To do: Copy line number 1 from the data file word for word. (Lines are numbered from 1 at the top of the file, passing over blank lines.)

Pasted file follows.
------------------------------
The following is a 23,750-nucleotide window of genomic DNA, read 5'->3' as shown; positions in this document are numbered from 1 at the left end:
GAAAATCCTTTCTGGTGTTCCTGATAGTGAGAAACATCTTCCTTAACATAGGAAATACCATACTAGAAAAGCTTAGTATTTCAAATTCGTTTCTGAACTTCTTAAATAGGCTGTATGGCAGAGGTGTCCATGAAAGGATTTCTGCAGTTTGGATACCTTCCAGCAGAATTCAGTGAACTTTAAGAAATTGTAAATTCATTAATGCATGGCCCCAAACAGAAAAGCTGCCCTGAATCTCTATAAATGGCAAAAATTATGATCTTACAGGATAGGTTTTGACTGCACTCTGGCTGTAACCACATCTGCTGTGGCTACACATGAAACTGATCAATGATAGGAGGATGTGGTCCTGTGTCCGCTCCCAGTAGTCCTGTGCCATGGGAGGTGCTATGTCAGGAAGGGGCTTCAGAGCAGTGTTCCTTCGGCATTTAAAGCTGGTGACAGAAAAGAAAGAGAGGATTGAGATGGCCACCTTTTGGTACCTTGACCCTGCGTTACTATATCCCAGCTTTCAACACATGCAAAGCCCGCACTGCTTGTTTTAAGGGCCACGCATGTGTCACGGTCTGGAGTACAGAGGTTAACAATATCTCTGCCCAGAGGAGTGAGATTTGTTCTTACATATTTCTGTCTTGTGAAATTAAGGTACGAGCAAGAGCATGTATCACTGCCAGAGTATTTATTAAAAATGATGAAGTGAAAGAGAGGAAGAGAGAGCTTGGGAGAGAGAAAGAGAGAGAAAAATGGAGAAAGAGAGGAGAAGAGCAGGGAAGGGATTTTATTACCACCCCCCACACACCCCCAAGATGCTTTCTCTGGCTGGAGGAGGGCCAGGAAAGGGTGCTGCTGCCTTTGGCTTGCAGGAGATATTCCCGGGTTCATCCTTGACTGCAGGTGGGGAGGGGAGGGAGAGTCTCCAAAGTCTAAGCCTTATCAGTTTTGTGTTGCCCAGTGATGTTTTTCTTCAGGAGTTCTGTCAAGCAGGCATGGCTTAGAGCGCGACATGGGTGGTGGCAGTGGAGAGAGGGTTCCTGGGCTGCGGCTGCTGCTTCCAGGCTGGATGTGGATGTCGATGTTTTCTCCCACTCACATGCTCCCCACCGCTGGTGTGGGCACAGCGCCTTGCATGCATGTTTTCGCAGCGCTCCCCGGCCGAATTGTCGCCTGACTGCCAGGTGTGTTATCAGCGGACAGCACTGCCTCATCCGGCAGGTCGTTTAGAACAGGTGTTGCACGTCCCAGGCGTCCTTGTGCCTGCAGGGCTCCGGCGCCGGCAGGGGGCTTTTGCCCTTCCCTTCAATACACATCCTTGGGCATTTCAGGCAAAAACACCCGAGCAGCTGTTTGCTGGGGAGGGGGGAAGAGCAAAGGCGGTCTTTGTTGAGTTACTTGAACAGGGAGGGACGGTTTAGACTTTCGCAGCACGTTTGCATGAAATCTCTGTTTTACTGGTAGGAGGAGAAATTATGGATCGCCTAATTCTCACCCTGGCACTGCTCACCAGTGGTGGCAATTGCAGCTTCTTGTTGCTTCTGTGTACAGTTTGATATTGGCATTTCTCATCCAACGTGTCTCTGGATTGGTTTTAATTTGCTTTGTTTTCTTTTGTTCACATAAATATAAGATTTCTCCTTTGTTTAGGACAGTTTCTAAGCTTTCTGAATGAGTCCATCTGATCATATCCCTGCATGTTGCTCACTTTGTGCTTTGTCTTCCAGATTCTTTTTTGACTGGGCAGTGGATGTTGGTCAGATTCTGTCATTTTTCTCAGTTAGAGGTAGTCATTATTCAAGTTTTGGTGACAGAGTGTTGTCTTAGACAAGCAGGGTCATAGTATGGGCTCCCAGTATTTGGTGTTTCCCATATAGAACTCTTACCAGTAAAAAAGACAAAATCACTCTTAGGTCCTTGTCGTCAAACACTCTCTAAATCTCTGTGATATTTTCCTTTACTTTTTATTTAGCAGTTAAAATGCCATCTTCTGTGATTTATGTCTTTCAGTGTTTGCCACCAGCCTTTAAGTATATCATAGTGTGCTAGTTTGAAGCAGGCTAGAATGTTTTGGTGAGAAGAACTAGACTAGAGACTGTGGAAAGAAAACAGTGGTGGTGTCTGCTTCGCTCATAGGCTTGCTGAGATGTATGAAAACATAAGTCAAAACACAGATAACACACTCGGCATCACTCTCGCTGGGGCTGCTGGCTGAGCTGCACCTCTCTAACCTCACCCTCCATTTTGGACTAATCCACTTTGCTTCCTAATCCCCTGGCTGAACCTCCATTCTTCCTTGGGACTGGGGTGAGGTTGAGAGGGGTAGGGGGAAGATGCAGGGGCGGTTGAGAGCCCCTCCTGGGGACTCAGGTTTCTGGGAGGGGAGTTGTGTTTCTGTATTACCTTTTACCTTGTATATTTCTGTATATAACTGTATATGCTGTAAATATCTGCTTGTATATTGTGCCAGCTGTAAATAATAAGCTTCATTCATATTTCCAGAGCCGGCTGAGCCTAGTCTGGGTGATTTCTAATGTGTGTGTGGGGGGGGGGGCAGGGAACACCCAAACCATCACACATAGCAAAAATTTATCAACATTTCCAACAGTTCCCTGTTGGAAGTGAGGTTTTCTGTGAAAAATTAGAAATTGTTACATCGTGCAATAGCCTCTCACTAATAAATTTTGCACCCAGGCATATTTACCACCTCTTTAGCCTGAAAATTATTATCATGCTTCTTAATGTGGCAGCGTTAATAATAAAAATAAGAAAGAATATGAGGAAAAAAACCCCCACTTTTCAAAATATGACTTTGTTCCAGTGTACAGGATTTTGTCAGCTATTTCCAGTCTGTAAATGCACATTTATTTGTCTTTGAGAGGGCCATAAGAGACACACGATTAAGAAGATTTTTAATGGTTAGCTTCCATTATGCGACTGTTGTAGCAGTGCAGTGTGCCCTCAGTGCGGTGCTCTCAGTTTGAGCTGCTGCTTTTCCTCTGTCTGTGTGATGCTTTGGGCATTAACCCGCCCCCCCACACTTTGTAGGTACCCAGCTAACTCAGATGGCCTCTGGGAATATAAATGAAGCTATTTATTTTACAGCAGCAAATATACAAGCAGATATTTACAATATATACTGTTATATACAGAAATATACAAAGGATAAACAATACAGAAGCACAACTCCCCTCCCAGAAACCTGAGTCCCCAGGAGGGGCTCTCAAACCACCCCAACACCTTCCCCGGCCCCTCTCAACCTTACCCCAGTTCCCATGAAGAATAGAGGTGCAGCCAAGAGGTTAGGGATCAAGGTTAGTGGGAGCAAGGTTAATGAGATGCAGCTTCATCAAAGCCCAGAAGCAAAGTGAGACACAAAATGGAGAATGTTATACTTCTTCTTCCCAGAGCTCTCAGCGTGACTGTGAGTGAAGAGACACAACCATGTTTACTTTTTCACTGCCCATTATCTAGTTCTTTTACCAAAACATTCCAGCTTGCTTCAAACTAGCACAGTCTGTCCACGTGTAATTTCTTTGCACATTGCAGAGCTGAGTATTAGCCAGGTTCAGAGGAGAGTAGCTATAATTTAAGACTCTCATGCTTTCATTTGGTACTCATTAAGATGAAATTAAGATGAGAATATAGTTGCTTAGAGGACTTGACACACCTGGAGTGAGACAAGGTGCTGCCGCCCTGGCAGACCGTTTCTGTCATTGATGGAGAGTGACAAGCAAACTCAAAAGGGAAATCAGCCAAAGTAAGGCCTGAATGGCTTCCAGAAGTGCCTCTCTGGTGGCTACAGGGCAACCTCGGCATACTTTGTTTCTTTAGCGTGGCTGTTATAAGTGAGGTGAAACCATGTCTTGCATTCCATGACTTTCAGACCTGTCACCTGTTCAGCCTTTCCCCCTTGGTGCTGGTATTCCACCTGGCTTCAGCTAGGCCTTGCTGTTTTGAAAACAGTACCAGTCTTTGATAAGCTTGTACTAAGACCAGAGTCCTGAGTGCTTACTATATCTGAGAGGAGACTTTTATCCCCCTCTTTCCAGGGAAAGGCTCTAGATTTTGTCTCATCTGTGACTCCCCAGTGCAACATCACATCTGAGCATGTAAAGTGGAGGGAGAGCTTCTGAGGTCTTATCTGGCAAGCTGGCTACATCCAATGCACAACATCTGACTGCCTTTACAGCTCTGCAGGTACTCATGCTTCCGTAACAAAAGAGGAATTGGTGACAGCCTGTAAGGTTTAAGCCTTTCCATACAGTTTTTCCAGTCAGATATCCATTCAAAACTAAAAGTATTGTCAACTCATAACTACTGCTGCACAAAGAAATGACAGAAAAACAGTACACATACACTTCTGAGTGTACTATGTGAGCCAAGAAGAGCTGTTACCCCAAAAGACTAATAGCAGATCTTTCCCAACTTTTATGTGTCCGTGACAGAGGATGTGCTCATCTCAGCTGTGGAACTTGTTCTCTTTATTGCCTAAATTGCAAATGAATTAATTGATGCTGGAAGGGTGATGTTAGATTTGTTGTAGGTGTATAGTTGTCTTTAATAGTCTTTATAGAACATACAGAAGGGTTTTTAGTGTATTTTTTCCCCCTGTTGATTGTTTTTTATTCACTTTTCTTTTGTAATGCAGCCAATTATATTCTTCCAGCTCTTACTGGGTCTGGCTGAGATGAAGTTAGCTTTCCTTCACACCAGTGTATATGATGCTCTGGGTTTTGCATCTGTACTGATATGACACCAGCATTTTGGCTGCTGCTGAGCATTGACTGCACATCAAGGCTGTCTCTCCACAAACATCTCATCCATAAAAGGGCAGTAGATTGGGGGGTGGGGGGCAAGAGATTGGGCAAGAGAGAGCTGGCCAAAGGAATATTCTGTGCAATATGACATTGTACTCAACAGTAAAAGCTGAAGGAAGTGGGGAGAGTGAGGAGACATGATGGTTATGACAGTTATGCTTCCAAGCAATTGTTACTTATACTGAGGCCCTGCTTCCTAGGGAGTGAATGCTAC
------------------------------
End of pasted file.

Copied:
The following is a 23,750-nucleotide window of genomic DNA, read 5'->3' as shown; positions in this document are numbered from 1 at the left end: